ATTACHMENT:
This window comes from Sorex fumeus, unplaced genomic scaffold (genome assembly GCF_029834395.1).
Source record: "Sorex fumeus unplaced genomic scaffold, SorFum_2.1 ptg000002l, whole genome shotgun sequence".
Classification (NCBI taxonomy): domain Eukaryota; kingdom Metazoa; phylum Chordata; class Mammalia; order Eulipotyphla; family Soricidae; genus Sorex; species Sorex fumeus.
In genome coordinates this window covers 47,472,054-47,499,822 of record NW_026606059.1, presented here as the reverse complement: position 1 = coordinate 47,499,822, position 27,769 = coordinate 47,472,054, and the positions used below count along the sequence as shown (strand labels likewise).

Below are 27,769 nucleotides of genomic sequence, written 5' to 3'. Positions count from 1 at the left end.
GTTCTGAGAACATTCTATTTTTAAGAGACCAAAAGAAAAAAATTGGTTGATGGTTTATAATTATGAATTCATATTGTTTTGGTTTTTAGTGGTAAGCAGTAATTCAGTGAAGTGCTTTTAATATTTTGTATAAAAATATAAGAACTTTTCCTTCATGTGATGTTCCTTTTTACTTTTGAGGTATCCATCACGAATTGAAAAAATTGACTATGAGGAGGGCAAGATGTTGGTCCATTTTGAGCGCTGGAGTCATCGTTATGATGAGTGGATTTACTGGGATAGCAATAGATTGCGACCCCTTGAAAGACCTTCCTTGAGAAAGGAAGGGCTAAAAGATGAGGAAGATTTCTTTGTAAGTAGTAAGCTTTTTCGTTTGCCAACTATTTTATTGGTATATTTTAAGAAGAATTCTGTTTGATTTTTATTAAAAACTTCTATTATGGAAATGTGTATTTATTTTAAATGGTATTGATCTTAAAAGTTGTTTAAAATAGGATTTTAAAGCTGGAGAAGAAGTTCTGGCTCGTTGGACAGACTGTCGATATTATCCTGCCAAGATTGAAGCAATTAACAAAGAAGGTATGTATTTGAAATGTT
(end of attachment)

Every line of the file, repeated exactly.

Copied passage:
This window comes from Sorex fumeus, unplaced genomic scaffold (genome assembly GCF_029834395.1).
Source record: "Sorex fumeus unplaced genomic scaffold, SorFum_2.1 ptg000002l, whole genome shotgun sequence".
Classification (NCBI taxonomy): domain Eukaryota; kingdom Metazoa; phylum Chordata; class Mammalia; order Eulipotyphla; family Soricidae; genus Sorex; species Sorex fumeus.
In genome coordinates this window covers 47,472,054-47,499,822 of record NW_026606059.1, presented here as the reverse complement: position 1 = coordinate 47,499,822, position 27,769 = coordinate 47,472,054, and the positions used below count along the sequence as shown (strand labels likewise).

Below are 27,769 nucleotides of genomic sequence, written 5' to 3'. Positions count from 1 at the left end.
GTTCTGAGAACATTCTATTTTTAAGAGACCAAAAGAAAAAAATTGGTTGATGGTTTATAATTATGAATTCATATTGTTTTGGTTTTTAGTGGTAAGCAGTAATTCAGTGAAGTGCTTTTAATATTTTGTATAAAAATATAAGAACTTTTCCTTCATGTGATGTTCCTTTTTACTTTTGAGGTATCCATCACGAATTGAAAAAATTGACTATGAGGAGGGCAAGATGTTGGTCCATTTTGAGCGCTGGAGTCATCGTTATGATGAGTGGATTTACTGGGATAGCAATAGATTGCGACCCCTTGAAAGACCTTCCTTGAGAAAGGAAGGGCTAAAAGATGAGGAAGATTTCTTTGTAAGTAGTAAGCTTTTTCGTTTGCCAACTATTTTATTGGTATATTTTAAGAAGAATTCTGTTTGATTTTTATTAAAAACTTCTATTATGGAAATGTGTATTTATTTTAAATGGTATTGATCTTAAAAGTTGTTTAAAATAGGATTTTAAAGCTGGAGAAGAAGTTCTGGCTCGTTGGACAGACTGTCGATATTATCCTGCCAAGATTGAAGCAATTAACAAAGAAGGTATGTATTTGAAATGTT